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Can artificial intelligence learn to scare us?

With Shelley, the world’s first artificial intelligence-human horror story collaboration, MIT researchers aim for goosebumps.
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Shelley is an artificial intelligence horror story writer that collaborates with humans to create tales of terror.
Caption:
Shelley is an artificial intelligence horror story writer that collaborates with humans to create tales of terror.
Credits:
Image: Meghan Murphy
Shelley interacts with humans on Twitter, prompting responses with the hashtag #yourturn.
Caption:
Shelley interacts with humans on Twitter, prompting responses with the hashtag #yourturn.
Shelley was trained on over 140,000 horror stories on reddit’s infamous r/nosleep subreddit.
Caption:
Shelley was trained on over 140,000 horror stories on reddit’s infamous r/nosleep subreddit.

Just in time for Halloween, a research team from the MIT Media Lab’s Scalable Cooperation group has introduced Shelley: the world’s first artificial intelligence-human horror story collaboration.

Shelley, named for English writer Mary Shelley — best known as the author of "Frankenstein: or, the Modern Prometheus" — is a deep-learning powered artificial intelligence (AI) system that was trained on over 140,000 horror stories on Reddit’s infamous r/nosleep subreddit. She lives on Twitter, where every hour, @shelley_ai tweets out the beginning of a new horror story and the hashtag #yourturn to invite a human collaborator. Anyone is welcome to reply to the tweet with the next part of the story, then Shelley will reply again with the next part, and so on. The results are weird, fun, and unpredictable horror stories that represent both creativity and collaboration — traits that explore the limits of artificial intelligence and machine learning.

“Shelley is a combination of a multi-layer recurrent neural network and an online learning algorithm that learns from crowd’s feedback over time,” explains Pinar Yanardhag, the project’s lead researcher. “The more collaboration Shelley gets from people, the more and scarier stories she will write.”

Shelley starts stories based on the AI’s own learning dataset, but she responds directly to additions to the story from human contributors — which, in turn, adds to her knowledge base. Each completed story is then collected on the Shelley project website.

“Shelley’s creative mind has no boundaries,” the research team says. “She writes stories about a pregnant man who woke up in a hospital, a mouth on the floor with a calm smile, an entire haunted town, a faceless man on the mirror ... anything is possible!”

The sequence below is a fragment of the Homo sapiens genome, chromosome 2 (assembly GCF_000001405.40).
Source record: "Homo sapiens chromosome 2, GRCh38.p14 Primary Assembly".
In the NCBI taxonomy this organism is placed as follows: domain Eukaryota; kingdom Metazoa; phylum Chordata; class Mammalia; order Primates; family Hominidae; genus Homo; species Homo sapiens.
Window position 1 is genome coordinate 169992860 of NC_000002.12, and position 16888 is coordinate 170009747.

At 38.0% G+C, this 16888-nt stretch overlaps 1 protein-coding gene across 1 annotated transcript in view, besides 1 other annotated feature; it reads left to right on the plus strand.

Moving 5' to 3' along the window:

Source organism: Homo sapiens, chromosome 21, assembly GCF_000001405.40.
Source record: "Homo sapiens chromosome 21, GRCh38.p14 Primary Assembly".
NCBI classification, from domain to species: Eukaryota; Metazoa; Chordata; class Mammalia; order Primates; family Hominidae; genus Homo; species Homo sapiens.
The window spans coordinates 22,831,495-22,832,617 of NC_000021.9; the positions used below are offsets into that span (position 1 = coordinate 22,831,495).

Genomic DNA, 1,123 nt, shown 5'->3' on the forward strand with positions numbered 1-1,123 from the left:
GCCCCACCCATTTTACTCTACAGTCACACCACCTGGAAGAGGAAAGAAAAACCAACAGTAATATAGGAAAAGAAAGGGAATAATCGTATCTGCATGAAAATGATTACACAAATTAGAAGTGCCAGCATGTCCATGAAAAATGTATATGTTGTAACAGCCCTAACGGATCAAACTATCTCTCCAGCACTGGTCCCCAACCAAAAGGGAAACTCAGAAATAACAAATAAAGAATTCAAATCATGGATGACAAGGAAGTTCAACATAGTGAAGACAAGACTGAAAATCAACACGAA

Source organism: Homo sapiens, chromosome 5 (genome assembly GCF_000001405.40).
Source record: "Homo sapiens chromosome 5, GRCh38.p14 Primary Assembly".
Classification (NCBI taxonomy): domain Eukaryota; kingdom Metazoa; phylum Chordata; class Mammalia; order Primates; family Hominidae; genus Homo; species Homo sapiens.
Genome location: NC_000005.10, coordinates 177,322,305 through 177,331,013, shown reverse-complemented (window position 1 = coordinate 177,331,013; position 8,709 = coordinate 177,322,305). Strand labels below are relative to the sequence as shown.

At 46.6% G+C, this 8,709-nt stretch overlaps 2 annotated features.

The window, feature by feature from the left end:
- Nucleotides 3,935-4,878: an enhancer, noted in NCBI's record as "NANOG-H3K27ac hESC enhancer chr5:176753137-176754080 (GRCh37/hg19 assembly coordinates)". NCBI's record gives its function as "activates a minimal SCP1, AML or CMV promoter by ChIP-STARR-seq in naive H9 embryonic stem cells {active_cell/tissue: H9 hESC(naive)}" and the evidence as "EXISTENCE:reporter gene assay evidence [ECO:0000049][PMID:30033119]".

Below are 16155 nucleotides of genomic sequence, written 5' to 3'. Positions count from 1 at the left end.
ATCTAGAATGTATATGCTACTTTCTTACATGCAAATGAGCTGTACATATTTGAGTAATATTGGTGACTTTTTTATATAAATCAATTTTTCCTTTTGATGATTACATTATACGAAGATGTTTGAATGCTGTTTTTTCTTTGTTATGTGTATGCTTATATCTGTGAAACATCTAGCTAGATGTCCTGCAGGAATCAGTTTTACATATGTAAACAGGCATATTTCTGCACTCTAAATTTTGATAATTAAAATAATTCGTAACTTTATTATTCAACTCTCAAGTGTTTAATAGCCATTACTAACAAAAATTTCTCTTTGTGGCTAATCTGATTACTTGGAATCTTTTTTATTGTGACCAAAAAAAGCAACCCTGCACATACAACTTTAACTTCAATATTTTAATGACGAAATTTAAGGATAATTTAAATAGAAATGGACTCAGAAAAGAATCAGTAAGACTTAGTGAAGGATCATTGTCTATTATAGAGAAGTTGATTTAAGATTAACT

One final note on Shelley: The AI was trained on a subreddit filled with adult content, and the researchers have limited control over her — so parents beware.

Press Mentions

Fortune- CNN

Valentina Zarya writes for Fortune that MIT researchers have developed an AI system that can generate horror stories. The system, named Shelley, learned its craft by reading a Reddit forum containing stories from amateur horror writers. The bot, Shelley, also tweets a line for a new story every hour, encouraging Twitter users to continue the story.

CBS Boston

MIT Media Lab researchers have created an AI program that can write horror stories in collaboration with humans via Twitter, reports David Wade for CBS Boston. “Over time, we are expecting her to learn more from the crowd, and to create even more scarier stories,” says postdoctoral associate Pinar Yanardag.

Associated Press

Associated Press reporter Matt O’Brien details how Media Lab researchers have developed a new system, dubbed Shelley, that can generate scary stories. O’Brien explains that, “Shelley's artificial neural network is generating its own stories, posting opening lines on Twitter, then taking turns with humans in collaborative storytelling.”

HuffPost

MIT researchers have developed an artificial neural network that can generate horror stories by collaborating with people on Twitter, HuffPost reports. Pinar Yanardag, a postdoc at the Media Lab, explains that the system is, “creating really interesting and weird stories that have never really existed in the horror genre.”

Newsweek

Newsweek reporter Joseph Frankel writes that MIT Media Lab researchers have developed an AI system named Shelley that uses human input to write short horror stories. Frankel explains that Shelley, “tweets out one or two sentences as the start of a new horror story, then calls for users to respond with their own lines.”

New Scientist

New Scientist reporter Timothy Revell writes that researchers from the MIT Media Lab have developed a new AI system that can tell scary stories. Revell explains that the system is “powered by deep learning algorithms that have been trained on stories collected from the subreddit /r/nosleep where people share their own original eerie works.”

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